Jeff highlighted key business drivers for IOCs and NOCs which include improving capital project costs, adopting best practices and simplification in company standards, improving the velocity of project deployment, optimizing procurement, reducing emissions cost effectively, meeting local content requirements, and maintaining organizational skills and expertise.

Known by many names including Field of the Future, Smart Field, Digital Oil Field, this strategy is about leveraging existing and emerging technologies to do allow oil companies to manage their operations more efficiently and effectively. Continue Reading

Regulatory and Model Predictive Control Difference?

Over in LinkedIn’s Process Control group, a question was asked:

What is the difference between regulatory and model predictive control. Is it possible that MPC work as stand alone without regulatory control?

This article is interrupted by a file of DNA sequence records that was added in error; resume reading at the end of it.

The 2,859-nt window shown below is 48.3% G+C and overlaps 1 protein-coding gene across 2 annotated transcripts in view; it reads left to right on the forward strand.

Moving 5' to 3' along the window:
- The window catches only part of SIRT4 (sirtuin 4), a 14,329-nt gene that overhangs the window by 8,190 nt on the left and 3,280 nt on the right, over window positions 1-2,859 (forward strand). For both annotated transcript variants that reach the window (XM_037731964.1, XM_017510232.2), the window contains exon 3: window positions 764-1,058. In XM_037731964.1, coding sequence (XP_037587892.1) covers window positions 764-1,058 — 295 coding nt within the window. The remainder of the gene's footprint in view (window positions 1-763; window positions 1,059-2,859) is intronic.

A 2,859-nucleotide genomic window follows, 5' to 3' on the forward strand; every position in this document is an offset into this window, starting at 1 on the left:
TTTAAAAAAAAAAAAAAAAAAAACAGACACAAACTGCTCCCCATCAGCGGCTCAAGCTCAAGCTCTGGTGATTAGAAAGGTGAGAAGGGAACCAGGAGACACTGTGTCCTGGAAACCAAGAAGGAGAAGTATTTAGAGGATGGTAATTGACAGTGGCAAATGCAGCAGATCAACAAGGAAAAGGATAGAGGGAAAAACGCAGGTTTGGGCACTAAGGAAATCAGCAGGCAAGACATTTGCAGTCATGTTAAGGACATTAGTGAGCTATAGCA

Emerson’s Chowyang Neo offered:

Chowyang Neo Sales & Marketing Manager

Chowyang Neo
Sales & Marketing Manager

Regulatory Control generally refers to good old PID loop control. Gaps between the SP and PV known as errors are being fed to a PID controller so that Process Variables (PV) is then being steered closer towards the setpoint (SP) based on the magnitude of the error. There can be more advanced variants of this simple PID – cascade, ratio, feedforward etc. But all of these are generally considered as Regulatory or Adv Regulatory Control.

The use of model based technique is driven more by the complex, multi-variable nature of some of the processes we see in this industry. The level control of boiler is a classic example with many factors playing a part….Have a read to get more

Emerson’s Lou Heavner added:

Lou Heavner Systems/Project Engineering Consultant